Mary Kenny's colourful and controversial life
Next week sees the publication of controversial columnist Mary Kenny's memoirs, Something of Myself and Others, and there should be a lot of interest in seeing how she portrays herself, her rollercoaster life and the many personalities who crossed her path.
Mary's street reputation paints her as the most famous turncoat in Irish feminist history; closely followed by her reputation for a similarly dramatic religious conversion.
In 1970, she was a founder member (along with Nell McCafferty, Mary Robinson and others) of the radical Woman's Liberation Movement. Five years later, she turned on her youthful self, questioning the benefits of divorce and advising women to stay home with their babies if they wanted to. This caused ferocious division among her fellow feminists. Aged just 26, she was the witty, insouciant editor of the women's page on the Irish Press, which became the focus and sounding board for the new movement.
THE BIG STORY LIVING SECTION
However, once she married British journalist Richard West and had two children, her attitude changed radically.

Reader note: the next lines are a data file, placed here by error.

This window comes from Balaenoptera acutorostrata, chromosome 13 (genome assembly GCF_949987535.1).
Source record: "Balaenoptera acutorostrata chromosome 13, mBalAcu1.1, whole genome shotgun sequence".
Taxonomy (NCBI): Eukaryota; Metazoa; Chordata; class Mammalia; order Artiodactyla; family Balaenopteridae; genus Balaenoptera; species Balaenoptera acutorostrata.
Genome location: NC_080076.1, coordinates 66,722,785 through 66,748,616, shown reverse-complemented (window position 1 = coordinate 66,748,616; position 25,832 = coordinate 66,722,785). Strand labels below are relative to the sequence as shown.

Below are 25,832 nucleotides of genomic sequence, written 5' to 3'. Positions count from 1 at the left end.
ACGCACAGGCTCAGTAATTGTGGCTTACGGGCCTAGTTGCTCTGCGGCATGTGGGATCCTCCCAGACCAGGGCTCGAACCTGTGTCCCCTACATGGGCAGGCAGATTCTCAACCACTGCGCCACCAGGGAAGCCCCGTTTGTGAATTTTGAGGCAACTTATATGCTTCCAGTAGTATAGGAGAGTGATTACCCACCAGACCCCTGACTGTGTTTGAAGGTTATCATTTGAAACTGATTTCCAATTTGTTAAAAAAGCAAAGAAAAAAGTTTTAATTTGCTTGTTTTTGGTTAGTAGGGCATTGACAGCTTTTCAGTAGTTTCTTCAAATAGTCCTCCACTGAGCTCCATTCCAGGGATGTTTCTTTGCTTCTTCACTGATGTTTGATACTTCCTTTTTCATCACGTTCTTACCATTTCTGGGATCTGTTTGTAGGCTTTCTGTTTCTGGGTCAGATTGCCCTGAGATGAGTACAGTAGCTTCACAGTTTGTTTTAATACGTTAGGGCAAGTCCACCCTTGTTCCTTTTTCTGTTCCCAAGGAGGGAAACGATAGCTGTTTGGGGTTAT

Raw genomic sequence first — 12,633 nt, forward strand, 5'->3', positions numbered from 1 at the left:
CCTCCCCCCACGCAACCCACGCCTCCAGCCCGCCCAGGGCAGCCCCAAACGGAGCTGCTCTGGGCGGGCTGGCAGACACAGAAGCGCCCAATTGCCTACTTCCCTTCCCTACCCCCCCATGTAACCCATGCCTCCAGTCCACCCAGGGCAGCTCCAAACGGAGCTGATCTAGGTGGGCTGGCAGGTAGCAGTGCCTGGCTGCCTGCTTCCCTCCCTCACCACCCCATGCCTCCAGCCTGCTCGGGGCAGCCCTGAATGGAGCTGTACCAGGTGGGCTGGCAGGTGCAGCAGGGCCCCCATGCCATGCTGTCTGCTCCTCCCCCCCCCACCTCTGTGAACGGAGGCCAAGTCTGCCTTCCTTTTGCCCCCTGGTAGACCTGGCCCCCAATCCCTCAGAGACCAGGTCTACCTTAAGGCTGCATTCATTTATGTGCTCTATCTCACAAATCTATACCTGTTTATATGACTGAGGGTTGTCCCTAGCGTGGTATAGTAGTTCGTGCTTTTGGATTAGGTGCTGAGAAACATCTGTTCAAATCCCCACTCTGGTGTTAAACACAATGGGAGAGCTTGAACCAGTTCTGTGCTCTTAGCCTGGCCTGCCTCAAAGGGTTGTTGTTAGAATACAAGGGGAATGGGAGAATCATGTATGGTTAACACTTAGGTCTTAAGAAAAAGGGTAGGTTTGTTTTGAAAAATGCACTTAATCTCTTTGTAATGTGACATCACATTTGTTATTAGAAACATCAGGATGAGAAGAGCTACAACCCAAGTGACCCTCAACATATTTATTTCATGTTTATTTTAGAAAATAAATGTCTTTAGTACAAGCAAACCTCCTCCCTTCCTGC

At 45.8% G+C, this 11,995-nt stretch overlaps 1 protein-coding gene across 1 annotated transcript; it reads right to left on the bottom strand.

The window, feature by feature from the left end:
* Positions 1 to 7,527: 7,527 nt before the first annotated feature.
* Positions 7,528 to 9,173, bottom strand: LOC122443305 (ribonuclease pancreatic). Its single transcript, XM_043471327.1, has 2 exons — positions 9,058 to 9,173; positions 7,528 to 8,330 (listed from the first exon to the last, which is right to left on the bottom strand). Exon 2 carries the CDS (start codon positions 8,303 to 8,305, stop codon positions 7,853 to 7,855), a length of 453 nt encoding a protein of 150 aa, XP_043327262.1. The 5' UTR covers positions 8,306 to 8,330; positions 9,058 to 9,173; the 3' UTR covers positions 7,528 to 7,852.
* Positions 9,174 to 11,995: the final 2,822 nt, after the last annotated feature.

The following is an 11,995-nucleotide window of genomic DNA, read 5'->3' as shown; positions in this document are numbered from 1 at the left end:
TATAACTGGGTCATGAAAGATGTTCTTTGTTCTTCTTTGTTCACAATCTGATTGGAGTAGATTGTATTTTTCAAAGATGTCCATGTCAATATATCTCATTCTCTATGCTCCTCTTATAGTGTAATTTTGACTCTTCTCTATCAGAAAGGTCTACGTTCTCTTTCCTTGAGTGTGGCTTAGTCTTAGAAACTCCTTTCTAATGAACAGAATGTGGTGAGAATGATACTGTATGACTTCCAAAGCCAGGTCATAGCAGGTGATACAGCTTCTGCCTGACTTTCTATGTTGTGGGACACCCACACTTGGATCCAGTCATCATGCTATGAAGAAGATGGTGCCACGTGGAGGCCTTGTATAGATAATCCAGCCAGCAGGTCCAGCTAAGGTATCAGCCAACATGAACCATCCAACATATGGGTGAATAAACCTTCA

"Having children affected me in a big way. I thought it was something that just fitted into your life. It wasn't," she has said.
A staunch, even right-wing, Catholic who has a confessed horror of anything too rigid or legislated, she has interviewed Marlene Dietrich, Judy Garland, Natalie Wood, Gloria Steinem, Marlon Brando and Gregory Peck, had tea with Princess Grace and drinks with Margaret Thatcher.
A one-time alcoholic who no longer drinks, she is known for her jaunty, eccentric personal style as much as her eloquent and outspoken views, and the many phases of Mary have been played out in public with an honesty and conviction that have won her both friends and detractors, although definitely more of the former.
In this week's Living, there is an exclusive extract from the memoir – it's a searingly honest account of life as a carer to her husband, Richard.